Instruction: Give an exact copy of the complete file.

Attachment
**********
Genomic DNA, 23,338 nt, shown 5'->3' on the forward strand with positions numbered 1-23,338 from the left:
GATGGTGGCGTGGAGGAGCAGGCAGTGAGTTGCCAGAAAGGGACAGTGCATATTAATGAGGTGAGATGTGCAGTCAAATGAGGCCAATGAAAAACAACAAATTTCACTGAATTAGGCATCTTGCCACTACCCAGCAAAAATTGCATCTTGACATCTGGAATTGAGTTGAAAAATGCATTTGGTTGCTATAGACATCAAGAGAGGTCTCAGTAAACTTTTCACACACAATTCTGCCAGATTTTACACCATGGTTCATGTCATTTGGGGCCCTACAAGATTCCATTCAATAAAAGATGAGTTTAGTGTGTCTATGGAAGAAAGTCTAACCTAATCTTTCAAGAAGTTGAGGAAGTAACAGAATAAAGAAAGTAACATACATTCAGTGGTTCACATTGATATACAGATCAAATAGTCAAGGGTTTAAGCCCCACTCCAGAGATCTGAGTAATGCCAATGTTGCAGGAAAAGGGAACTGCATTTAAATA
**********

Genomic DNA, 23,338 nt, shown 5'->3' on the forward strand with positions numbered 1-23,338 from the left:
GATGGTGGCGTGGAGGAGCAGGCAGTGAGTTGCCAGAAAGGGACAGTGCATATTAATGAGGTGAGATGTGCAGTCAAATGAGGCCAATGAAAAACAACAAATTTCACTGAATTAGGCATCTTGCCACTACCCAGCAAAAATTGCATCTTGACATCTGGAATTGAGTTGAAAAATGCATTTGGTTGCTATAGACATCAAGAGAGGTCTCAGTAAACTTTTCACACACAATTCTGCCAGATTTTACACCATGGTTCATGTCATTTGGGGCCCTACAAGATTCCATTCAATAAAAGATGAGTTTAGTGTGTCTATGGAAGAAAGTCTAACCTAATCTTTCAAGAAGTTGAGGAAGTAACAGAATAAAGAAAGTAACATACATTCAGTGGTTCACATTGATATACAGATCAAATAGTCAAGGGTTTAAGCCCCACTCCAGAGATCTGAGTAATGCCAATGTTGCAGGAAAAGGGAACTGCATTTAAATA